If you're enjoying our video course, help spread the word on Twitter.

- GMAT Video Course
- Video Course Overview - READ FIRST
- General GMAT Strategies - 7 videos (all free)
- Data Sufficiency - 16 videos (all free)
- Arithmetic - 38 videos (some free)
- Powers and Roots - 36 videos (some free)
- Algebra and Equation Solving - 73 videos (some free)
- Word Problems - 48 videos (some free)
- Geometry - 42 videos (some free)
- Integer Properties - 38 videos (some free)
- Statistics - 20 videos (some free)
- Counting - 27 videos (some free)
- Probability - 23 videos (some free)
- Analytical Writing Assessment - 5 videos (all free)
- Reading Comprehension - 10 videos (all free)
- Critical Reasoning - 38 videos (some free)
- Sentence Correction - 70 videos (some free)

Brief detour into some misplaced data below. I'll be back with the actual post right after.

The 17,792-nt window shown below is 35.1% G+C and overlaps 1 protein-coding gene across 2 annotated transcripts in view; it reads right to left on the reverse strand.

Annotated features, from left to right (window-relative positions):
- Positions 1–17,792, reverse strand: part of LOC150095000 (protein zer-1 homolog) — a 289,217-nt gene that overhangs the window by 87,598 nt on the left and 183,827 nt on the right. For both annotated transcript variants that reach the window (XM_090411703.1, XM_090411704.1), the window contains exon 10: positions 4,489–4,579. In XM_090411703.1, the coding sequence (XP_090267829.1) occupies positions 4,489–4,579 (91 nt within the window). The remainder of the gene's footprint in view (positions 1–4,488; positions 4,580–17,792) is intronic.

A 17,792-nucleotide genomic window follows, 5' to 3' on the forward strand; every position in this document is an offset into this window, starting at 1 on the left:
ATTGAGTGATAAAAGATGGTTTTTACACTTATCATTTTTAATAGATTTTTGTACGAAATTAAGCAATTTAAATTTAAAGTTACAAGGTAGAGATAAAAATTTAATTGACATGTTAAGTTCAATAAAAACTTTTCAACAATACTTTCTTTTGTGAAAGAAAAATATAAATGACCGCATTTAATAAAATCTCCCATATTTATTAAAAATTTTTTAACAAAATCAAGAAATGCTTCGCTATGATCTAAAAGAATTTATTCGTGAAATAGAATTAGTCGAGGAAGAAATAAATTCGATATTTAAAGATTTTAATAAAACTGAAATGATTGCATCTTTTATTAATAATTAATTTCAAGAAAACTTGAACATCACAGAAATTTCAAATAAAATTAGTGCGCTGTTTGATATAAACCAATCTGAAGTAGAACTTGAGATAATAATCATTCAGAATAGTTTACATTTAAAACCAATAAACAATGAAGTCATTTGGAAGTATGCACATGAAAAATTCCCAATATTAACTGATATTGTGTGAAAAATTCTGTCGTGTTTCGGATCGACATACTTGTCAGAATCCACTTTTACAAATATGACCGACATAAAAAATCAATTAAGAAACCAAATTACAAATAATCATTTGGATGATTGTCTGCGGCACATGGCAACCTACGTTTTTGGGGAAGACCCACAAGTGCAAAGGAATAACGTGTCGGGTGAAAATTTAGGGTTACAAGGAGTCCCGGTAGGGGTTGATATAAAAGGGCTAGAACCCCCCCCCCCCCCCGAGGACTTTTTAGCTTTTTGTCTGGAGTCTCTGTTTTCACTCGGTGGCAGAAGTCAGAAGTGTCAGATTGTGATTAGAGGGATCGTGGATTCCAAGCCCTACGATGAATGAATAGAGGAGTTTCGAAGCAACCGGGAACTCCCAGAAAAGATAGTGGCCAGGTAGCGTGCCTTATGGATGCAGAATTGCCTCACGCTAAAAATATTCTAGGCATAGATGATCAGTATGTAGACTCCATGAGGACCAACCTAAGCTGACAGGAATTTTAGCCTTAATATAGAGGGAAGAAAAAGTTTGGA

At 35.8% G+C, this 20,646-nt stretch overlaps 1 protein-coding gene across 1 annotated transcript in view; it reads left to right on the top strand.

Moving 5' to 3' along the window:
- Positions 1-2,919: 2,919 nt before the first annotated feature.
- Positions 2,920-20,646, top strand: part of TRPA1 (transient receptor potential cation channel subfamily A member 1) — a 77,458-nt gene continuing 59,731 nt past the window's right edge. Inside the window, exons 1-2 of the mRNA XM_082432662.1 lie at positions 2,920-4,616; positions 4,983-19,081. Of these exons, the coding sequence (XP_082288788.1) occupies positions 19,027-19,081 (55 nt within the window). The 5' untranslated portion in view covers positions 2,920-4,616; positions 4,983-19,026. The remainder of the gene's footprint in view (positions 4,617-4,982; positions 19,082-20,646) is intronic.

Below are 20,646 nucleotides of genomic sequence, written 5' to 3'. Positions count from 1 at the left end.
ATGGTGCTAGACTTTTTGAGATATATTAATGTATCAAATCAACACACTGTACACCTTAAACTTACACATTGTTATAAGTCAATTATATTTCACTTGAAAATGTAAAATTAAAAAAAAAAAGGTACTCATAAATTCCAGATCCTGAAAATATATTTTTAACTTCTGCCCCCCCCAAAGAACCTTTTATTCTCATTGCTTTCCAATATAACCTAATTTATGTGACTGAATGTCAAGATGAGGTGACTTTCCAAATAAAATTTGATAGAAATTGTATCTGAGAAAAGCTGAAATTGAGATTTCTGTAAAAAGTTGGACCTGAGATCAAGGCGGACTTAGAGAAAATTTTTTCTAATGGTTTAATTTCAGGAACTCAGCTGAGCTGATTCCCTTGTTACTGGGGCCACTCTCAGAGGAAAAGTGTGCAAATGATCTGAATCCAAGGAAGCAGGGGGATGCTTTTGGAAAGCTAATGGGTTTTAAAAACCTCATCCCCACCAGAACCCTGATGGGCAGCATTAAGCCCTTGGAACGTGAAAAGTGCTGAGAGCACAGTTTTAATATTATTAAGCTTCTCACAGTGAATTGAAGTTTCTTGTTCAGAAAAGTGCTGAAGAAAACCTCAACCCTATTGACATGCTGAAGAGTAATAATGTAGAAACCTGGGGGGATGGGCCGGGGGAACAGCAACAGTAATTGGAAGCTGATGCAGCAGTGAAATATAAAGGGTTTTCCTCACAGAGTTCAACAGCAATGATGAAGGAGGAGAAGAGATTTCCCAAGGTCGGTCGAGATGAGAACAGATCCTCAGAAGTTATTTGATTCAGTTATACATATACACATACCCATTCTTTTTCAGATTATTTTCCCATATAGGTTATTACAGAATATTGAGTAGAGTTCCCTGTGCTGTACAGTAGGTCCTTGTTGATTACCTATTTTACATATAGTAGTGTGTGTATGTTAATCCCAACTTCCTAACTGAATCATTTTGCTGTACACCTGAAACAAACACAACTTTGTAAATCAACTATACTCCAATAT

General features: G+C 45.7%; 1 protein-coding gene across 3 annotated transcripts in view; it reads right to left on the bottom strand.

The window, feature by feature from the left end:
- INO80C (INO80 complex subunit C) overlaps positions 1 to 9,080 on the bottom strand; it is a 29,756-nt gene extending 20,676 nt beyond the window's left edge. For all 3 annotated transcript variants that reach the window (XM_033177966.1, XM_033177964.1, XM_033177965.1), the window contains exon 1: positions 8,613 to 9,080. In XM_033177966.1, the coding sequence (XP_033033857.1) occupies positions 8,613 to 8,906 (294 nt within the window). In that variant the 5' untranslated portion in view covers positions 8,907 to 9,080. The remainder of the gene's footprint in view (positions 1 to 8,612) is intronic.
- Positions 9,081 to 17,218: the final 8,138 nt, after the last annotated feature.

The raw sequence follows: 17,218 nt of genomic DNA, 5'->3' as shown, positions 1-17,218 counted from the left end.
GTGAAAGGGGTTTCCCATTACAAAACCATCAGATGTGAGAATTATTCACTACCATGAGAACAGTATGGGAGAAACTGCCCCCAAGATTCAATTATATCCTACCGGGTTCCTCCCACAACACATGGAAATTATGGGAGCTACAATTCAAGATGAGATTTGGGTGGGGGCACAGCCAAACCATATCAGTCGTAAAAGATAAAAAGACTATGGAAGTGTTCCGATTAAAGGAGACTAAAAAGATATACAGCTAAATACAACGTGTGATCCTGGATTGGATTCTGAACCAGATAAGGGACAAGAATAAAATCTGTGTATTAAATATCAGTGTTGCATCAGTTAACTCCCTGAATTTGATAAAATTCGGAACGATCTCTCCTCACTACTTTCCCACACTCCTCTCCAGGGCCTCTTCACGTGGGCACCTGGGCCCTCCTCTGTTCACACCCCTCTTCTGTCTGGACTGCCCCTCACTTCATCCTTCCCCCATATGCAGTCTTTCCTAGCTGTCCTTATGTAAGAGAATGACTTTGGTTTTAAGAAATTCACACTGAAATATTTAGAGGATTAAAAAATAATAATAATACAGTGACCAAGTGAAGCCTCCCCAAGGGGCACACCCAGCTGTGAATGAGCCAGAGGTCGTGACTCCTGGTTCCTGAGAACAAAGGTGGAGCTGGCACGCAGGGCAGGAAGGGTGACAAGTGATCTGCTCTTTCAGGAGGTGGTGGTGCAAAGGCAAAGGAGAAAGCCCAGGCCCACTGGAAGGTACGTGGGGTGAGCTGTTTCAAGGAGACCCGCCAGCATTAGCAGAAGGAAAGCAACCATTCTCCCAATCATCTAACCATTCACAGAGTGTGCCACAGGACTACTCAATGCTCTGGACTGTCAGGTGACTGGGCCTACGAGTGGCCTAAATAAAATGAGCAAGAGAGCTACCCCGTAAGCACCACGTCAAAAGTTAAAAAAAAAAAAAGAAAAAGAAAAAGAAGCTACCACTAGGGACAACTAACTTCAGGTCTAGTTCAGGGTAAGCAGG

- Integrated Reasoning - 17 videos (some free)

- Learning Guide
- Extra Resources
- Guarantees
- About
- Get Started

## Comment on

Counting the Divisors of Large Numbers## great tip! thank you so much!

## Should we consider 1 as the

## 1 is a divisor of all

1 is a divisor of all positive integers. However, with respect to the technique described in this video, we wouldn't include 1 in the prime factorization of the number for which we're trying to find the total number of divisors.

For example, to determine the total number of divisors of 14000, we first prime factorize 14000 to get 14000 = (2^4)(5^3)(7^1)

We wouldn't write: 14000 = (1^1)(2^4)(5^3)(7^1)

We wouldn't do this because 1 is NOT a prime number, so it has no place in the PRIME factorization of a number.

Also, including 1 would be problematic, because the exponent could be ANY number.

For example, 12 = (1^1)(2^2)(3^1) or 12 = (1^4)(2^2)(3^1) or 12 = (1^33)(2^2)(3^1) etc.

Does that help?

## What is the rationale behind

## I cover this a 1:50 in the

I cover this a 1:50 in the video.

We add 1, because we must also consider the possibility that the exponent is 0.

So, for example, if 2^5 is in the prime factorization of N, then when it comes to possible divisors of N, we must consider 2^5, 2^4, 2^3, 2^2, 2^1 and 2^0.

So there are 5+1 possible exponents.

## Add a comment